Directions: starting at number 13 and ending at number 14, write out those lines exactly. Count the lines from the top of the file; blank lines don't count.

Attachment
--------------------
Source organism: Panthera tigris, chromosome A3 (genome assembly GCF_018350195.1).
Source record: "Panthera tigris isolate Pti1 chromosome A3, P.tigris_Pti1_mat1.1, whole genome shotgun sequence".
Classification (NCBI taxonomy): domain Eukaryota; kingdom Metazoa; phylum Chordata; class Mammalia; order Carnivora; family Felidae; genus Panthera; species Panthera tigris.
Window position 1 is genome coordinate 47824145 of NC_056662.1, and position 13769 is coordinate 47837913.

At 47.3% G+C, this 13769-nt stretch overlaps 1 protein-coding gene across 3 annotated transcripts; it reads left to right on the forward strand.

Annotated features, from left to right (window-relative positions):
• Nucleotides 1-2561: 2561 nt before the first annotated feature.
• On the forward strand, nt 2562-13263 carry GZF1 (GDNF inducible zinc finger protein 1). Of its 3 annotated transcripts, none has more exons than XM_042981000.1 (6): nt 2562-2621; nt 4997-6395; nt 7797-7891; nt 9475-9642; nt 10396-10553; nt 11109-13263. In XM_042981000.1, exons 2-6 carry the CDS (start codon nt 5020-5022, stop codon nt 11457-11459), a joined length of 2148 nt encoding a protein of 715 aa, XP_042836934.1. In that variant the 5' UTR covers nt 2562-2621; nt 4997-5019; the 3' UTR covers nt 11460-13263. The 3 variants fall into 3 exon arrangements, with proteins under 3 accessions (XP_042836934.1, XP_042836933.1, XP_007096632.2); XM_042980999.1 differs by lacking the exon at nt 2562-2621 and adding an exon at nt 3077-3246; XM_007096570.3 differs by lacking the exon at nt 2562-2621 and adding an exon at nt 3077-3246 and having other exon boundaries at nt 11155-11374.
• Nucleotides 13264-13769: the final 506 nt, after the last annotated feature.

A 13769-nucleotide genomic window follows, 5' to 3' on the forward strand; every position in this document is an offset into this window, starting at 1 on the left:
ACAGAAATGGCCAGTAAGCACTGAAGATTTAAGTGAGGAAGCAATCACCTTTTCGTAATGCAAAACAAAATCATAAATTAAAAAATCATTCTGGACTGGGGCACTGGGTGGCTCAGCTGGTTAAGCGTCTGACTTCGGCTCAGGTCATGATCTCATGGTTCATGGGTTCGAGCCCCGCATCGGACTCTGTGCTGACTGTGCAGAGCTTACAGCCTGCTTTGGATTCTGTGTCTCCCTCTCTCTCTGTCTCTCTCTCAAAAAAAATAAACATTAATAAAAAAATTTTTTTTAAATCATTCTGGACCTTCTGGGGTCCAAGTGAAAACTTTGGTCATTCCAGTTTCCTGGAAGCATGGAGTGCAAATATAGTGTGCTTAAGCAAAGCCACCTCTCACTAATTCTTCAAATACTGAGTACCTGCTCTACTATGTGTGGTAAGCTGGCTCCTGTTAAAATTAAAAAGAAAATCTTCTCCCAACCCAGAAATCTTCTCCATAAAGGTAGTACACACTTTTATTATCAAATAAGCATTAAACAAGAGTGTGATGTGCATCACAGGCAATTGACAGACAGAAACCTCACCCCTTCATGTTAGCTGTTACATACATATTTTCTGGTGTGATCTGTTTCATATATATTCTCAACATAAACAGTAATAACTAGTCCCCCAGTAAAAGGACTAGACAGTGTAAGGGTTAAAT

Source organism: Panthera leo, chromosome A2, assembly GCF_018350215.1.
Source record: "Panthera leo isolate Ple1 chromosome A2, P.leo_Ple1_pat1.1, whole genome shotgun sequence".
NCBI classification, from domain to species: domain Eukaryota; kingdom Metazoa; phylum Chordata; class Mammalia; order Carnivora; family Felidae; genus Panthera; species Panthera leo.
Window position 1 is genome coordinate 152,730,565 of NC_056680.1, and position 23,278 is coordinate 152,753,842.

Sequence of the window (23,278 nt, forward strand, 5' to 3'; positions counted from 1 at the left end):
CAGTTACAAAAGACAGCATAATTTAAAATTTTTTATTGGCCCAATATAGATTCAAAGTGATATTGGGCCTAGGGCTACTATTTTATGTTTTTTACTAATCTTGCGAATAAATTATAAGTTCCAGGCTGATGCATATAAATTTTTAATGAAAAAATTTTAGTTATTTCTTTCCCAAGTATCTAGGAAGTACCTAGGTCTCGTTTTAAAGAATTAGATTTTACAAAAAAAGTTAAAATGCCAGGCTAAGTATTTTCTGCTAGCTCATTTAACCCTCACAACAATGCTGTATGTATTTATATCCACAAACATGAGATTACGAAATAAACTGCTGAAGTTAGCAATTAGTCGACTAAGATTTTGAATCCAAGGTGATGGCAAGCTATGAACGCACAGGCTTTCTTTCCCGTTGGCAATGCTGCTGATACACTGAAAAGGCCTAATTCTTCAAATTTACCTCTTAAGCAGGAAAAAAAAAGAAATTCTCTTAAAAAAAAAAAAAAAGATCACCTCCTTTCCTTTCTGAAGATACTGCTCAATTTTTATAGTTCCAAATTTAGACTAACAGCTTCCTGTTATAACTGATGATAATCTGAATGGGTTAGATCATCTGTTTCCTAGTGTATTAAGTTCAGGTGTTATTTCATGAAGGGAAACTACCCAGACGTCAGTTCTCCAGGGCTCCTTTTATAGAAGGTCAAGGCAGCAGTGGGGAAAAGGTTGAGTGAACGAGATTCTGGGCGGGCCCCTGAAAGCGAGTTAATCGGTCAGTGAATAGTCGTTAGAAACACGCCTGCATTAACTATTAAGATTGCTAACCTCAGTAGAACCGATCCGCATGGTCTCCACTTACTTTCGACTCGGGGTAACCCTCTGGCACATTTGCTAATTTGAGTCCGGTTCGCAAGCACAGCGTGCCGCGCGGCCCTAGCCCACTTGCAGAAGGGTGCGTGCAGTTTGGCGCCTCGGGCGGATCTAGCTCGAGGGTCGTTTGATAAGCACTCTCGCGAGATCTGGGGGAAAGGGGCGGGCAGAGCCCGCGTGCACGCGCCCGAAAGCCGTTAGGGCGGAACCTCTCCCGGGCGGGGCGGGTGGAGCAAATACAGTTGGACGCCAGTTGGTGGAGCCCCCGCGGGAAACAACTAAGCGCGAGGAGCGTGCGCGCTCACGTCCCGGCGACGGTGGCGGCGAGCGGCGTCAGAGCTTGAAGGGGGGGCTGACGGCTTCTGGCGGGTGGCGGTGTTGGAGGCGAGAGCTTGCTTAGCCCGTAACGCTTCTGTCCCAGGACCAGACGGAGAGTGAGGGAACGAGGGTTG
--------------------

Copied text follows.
Source record: "Panthera leo isolate Ple1 chromosome A2, P.leo_Ple1_pat1.1, whole genome shotgun sequence".
NCBI classification, from domain to species: domain Eukaryota; kingdom Metazoa; phylum Chordata; class Mammalia; order Carnivora; family Felidae; genus Panthera; species Panthera leo.